Stanley Feld M.D., FACP, MACE
Several important ideas can be derived from the Republican’s preliminary alternative to Obamacare.
Obamacare had been poorly conceived. Its execution has been worse. Obamacare was developed by academic policy wonks that had no idea of the culture of the physician practice community.
These academic health policy wonks designed a system that is rigorous in the sense that outlines how all physicians should practice medicine. Physicians should use algorithms outlining this year’s best practices as developed by the interpretation of this year’s best clinical studies. Obamacare was designed to measure physicians’ performance and inhibit physicians’ judgment. Healthcare policy wonks decided that the only way to accomplish this was by demanding an integrated care.
In order to effectively measure physicians’ efficiency, physicians must be under one hospital system. Physicians’ efficiency should be measured by a hospital’s bureaucrats. The government should control the rules and regulations. The set-up was satisfactory to President Obama because his goal was always central control of the healthcare system along with a single party payer (socialized medicine)
If a hospital system performs better than some goal set the year before it gets a modest reward and shares it with the physicians on staff. If their performance is more costly than the previous year they will be penalized.
This is a bad formula because success depends on the hospital staff, the physician staff and patient performance. Patient performance is not measured in Obamacare. No one even considers the patient’s responsibility to effectively improve outcomes of care.
patients are being treated as commodities. Physicians are being treated as commodities.
Patients are run through a bureaucracy with various physicians and physician extenders. They do not have one doctor caring for them. The system is not going to improve patients’ knowledge of their disease or improve their outcomes. Patients must have ownership in their diseases.
All one has to consider is President Obama’s lie “if you like your doctor you can keep your doctors,” along with the tremendous growth of concierge medicine and out of pocket medical expenses since Obamacare was passed.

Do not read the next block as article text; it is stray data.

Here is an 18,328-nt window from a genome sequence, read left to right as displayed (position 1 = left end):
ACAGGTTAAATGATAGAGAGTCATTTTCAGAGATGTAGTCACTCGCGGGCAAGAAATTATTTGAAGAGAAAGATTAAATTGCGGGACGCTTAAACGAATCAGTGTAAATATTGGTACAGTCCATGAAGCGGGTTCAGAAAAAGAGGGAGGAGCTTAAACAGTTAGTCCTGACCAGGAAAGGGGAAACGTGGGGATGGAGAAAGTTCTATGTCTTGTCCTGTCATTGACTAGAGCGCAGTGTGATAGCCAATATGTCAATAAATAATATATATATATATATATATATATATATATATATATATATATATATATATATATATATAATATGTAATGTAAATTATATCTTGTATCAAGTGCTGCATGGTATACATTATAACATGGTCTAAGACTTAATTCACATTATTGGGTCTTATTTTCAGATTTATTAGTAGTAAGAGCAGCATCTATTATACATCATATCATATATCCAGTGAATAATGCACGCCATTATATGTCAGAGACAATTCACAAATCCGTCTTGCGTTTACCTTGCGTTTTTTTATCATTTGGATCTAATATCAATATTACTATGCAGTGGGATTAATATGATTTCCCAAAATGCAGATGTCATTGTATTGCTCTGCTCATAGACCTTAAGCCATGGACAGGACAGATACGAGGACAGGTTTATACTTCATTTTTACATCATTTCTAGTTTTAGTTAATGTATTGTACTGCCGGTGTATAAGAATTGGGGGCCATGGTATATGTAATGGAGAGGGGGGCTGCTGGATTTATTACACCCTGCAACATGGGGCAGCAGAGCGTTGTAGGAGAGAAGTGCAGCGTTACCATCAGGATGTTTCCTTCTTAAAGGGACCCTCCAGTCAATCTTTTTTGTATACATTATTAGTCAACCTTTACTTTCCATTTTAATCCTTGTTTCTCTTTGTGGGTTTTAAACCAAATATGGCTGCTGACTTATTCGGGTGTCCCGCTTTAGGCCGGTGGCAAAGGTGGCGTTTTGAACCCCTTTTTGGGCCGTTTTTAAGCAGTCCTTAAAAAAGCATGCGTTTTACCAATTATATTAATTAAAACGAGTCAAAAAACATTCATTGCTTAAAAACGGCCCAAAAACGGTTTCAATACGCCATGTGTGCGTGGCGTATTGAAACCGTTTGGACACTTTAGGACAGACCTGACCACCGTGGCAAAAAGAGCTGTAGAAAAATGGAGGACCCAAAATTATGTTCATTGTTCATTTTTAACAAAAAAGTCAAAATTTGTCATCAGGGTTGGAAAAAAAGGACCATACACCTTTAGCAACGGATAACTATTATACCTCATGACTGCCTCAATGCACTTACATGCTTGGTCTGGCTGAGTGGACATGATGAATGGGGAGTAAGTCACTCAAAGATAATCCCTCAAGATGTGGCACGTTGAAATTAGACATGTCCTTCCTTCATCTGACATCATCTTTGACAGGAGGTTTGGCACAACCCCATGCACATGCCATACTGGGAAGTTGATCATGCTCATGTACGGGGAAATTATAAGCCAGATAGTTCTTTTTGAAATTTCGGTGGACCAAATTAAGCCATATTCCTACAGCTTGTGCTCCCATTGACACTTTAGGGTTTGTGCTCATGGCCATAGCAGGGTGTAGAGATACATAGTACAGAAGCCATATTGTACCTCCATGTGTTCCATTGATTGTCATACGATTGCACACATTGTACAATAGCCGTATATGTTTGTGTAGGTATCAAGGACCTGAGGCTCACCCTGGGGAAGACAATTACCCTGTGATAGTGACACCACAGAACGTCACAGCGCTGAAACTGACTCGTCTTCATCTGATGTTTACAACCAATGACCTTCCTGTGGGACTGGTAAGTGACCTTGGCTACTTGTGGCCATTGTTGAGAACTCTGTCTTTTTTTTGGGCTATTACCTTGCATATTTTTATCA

Concierge medicine adds $2,000 to $10,000 dollars to consumers’ out of pocket expense for the patients desire to have the ability to have contact with their their doctor and their desire to have the ability have questions answered and care coordinated by their doctor.
Positive physician/ patient relationships will improve outcomes and decrease the cost of care.
Most of the practice of medicine and surgery has been performed by independently practicing physicians.
No one in the Obama administration has asked leading physicians in the practicing community what they think should be done to fix Obamacare.
Neither has the Republican Party listened to leading physicians in the practicing community about what should be included in their alternative to Obamacare.
I suspect the Republican leadership in the Senate is ignoring the few Republicans in the house and senate who were practicing physicians.
I know Rep. Michael Burgess, MD (R-TX-26) OB/GYN. Both Michael and his father used to send me Endocrine consultations when we all were in practice. I think the Republican leadership in the Senate has probably marginalized Michael and the nine other Representatives in the GOP House’s Doctors Caucus.
Michael knows what has to be done after Obamacare is repealed and replaced. So far the GOP house caucus has only produced generalities.
he GOP Doctors Caucus: Utilizing medical expertise to develop patient-centered health care reforms focused on quality, access, affordability, portability, and choice.
House Energy and Commerce Chairman Fred Upton along with Senate Finance Chairman Orin Hatch and Senator Richard Burr have outlined what is, at least for now, the Republican alternative to Obamacare.
The Republican congresspersons as well as President Obama and Democratic congresspersons have left out the most important elements necessary for real healthcare reform.
The maintenance of the physician/patient relationship, with built in consumer responsibility for their own healthcare maintenance plus consumers’ responsibility for their own health and healthcare dollars, whatever their income, is the key to Repairing the Healthcare System.
Congress should pass a law with a light bureaucracy that provides a subsidy for the qualified indigent to receive healthcare insurance and financial incentives to stay healthy as well as education to learn to manage their chronic disease.
Effective Healthcare reform must include financial incentives for consumers to remain healthy.
I will review the Republican Party’s proposal in my next blog. They have some good ideas.
However, the Republican Party totally misses the key elements needed to Repair the Healthcare System
The opinions expressed in the blog “Repairing The Healthcare System” are, mine and mine alone
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